By: Celia Catlett
Marjorie and Bernard “Bernie” are a dynamic couple, and they parlayed their energy and intelligence into useful and interesting careers. Both born in New York City, they met at Cornell University when she was an undergraduate and he was working toward his doctorate in sociology.
Marjorie went on to get her master’s in education from Boston University. Hired at Middlesex Community College, she initiated a course to teach parents how to choose a preschool. The class went from eight to 35 students and then developed into a two-year Early Childhood Teachers’ Training Program. She founded a second similar program at the Minuteman Vocational Technical School in Lexington, Massachusetts. When asked to teach a trilingual first grade (French, Spanish, and English) in Lowell, she discovered that most of the pupils were Cambodian! After that adventure, she enjoyed teaching science from kindergarten to fourth grade for a number of years.
During this time, she was also busy with two sons, David who is now a professor of humanities at Wake Forest, and Michael who works in Atlanta’s City Planning Department using computer applications for geographic information systems. Looking back on it, Marjorie says that she wonders how she managed it all.
Bernie also has brought a creative force to his work in academia. He earned his bachelor’s degree from Colombia University, crossed the country to get his master’s from Washington State University (where he enjoyed riding a motorcycle through the rolling hills of the area) and then it was back to the East Coast to pursue his Ph.D. in sociology from Cornell University. He has taught at the University of North Carolina at Chapel Hill, at the University of Illinois (Champaign/Urbana), and, for the greater part of his career, at Boston University. He has written a number of books, from textbooks like Social Research: Strategies and Tactics to a book entitled Worlds of the Future, which combined fiction and nonfiction.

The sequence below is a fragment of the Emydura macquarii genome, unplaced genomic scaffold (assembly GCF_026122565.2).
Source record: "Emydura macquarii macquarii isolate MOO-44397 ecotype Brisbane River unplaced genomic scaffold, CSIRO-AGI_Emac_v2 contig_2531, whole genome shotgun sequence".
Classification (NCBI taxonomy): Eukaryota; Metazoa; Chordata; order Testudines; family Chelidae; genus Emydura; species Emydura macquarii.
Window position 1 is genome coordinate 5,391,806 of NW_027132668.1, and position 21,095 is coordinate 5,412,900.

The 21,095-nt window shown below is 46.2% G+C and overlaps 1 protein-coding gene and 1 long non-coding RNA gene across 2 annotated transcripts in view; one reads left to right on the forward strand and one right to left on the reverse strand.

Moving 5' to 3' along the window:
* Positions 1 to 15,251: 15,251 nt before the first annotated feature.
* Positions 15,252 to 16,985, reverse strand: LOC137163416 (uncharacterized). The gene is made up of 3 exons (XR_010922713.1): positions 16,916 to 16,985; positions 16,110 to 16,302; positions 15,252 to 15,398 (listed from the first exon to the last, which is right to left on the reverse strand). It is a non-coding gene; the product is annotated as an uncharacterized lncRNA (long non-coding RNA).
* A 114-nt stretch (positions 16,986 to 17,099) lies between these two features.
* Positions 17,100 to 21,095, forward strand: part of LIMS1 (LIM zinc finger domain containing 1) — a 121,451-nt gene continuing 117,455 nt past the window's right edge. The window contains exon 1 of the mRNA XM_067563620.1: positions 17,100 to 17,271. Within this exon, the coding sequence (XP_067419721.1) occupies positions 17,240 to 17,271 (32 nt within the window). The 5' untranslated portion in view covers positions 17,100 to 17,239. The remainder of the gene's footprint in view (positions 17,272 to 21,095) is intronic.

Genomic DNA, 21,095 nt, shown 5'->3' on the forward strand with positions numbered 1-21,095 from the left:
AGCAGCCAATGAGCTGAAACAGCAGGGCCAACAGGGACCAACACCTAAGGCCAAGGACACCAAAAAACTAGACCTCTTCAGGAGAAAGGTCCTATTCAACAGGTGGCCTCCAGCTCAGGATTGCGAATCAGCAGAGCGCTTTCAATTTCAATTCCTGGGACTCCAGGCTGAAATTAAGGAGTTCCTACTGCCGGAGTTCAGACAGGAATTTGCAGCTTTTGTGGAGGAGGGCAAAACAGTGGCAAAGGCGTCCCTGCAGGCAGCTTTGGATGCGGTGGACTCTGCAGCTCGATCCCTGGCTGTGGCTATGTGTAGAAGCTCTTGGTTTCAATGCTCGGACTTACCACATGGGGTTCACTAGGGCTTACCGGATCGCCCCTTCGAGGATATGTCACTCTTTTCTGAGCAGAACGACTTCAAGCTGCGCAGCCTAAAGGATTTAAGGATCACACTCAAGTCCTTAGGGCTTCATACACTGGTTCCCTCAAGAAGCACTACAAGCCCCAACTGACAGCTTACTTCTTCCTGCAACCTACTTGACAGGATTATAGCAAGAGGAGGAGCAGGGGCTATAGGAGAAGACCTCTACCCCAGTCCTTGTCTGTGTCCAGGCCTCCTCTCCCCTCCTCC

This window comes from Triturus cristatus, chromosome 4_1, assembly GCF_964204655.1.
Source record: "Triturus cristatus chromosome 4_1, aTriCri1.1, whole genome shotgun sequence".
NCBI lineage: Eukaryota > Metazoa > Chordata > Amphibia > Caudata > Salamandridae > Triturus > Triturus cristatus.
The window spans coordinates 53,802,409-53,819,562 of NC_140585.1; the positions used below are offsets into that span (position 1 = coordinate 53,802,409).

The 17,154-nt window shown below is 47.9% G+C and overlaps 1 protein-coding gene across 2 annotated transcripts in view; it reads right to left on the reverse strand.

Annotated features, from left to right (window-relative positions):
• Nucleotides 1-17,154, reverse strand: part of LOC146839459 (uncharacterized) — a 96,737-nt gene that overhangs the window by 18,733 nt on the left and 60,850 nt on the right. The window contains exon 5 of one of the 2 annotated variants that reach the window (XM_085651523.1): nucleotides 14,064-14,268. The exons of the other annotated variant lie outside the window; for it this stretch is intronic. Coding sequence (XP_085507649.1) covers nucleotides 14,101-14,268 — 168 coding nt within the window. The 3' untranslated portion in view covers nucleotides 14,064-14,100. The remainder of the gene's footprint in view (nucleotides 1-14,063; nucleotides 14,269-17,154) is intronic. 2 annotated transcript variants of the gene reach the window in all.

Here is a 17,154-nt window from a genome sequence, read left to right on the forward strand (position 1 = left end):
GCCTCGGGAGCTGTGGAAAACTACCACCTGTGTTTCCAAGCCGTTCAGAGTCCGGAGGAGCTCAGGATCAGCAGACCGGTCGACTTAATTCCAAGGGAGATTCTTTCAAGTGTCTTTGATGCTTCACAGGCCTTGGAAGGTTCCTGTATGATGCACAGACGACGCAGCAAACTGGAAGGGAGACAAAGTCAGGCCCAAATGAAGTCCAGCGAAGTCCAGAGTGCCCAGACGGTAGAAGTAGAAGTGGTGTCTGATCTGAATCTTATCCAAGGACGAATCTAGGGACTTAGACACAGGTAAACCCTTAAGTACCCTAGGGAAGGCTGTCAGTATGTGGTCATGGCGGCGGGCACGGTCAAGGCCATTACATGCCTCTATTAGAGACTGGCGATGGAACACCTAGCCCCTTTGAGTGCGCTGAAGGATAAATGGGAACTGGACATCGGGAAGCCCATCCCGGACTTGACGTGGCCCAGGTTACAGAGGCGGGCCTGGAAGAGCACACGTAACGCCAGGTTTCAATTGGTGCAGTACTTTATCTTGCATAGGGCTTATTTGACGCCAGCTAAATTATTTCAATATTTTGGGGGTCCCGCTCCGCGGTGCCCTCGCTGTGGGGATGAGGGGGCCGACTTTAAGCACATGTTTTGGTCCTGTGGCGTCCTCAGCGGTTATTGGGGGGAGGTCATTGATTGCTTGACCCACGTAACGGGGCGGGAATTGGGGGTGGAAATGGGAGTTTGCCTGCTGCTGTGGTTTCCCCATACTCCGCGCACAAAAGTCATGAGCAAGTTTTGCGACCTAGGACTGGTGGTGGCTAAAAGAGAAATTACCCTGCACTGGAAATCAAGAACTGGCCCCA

He founded and directed the Sociological Imagination Group in 2000 and has just finished collaborating with three co-authors on Invisible Crisis: Toward an Interdisciplinary Scientific Method, a book that they will use for a textbook for their Academy for Individual Evolution (www.individualevolution.org). Its focus is on how each individual can evolve. Interaction versus isolation is the key concept in their approach.
But life has not been all work for the Phillips. They enjoy classical music and jazz, art and travel, the latter two well combined in some Japanese art in their apartment. In the seventeen years they were on Longboat Key, they became involved in the local arts culture. They are readers and film lovers, and, by the way, Bernie would like to find a ping-pong partner. As I said, they are a dynamic duo.